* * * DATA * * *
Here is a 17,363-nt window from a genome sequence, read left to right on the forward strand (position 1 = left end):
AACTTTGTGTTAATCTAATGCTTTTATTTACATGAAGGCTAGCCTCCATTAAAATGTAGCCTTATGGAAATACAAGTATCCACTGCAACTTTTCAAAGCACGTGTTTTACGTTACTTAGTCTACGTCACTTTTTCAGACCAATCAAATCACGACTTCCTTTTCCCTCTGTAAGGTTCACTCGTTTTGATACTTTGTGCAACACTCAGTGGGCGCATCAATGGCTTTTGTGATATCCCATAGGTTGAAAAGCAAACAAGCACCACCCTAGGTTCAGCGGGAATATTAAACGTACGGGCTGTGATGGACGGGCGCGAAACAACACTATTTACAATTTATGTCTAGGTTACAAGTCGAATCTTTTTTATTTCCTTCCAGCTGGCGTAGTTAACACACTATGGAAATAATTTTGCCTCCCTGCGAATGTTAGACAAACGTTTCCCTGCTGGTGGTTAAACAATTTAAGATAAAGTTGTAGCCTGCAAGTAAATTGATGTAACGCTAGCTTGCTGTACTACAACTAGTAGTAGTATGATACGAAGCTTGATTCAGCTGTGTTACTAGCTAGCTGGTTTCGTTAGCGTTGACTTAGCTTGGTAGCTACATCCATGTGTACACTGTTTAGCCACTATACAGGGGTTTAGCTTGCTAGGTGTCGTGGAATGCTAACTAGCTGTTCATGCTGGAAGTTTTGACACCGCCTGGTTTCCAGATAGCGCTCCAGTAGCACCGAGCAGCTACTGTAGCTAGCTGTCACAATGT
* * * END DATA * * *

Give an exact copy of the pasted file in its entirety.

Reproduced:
Here is a 17,363-nt window from a genome sequence, read left to right on the forward strand (position 1 = left end):
AACTTTGTGTTAATCTAATGCTTTTATTTACATGAAGGCTAGCCTCCATTAAAATGTAGCCTTATGGAAATACAAGTATCCACTGCAACTTTTCAAAGCACGTGTTTTACGTTACTTAGTCTACGTCACTTTTTCAGACCAATCAAATCACGACTTCCTTTTCCCTCTGTAAGGTTCACTCGTTTTGATACTTTGTGCAACACTCAGTGGGCGCATCAATGGCTTTTGTGATATCCCATAGGTTGAAAAGCAAACAAGCACCACCCTAGGTTCAGCGGGAATATTAAACGTACGGGCTGTGATGGACGGGCGCGAAACAACACTATTTACAATTTATGTCTAGGTTACAAGTCGAATCTTTTTTATTTCCTTCCAGCTGGCGTAGTTAACACACTATGGAAATAATTTTGCCTCCCTGCGAATGTTAGACAAACGTTTCCCTGCTGGTGGTTAAACAATTTAAGATAAAGTTGTAGCCTGCAAGTAAATTGATGTAACGCTAGCTTGCTGTACTACAACTAGTAGTAGTATGATACGAAGCTTGATTCAGCTGTGTTACTAGCTAGCTGGTTTCGTTAGCGTTGACTTAGCTTGGTAGCTACATCCATGTGTACACTGTTTAGCCACTATACAGGGGTTTAGCTTGCTAGGTGTCGTGGAATGCTAACTAGCTGTTCATGCTGGAAGTTTTGACACCGCCTGGTTTCCAGATAGCGCTCCAGTAGCACCGAGCAGCTACTGTAGCTAGCTGTCACAATGT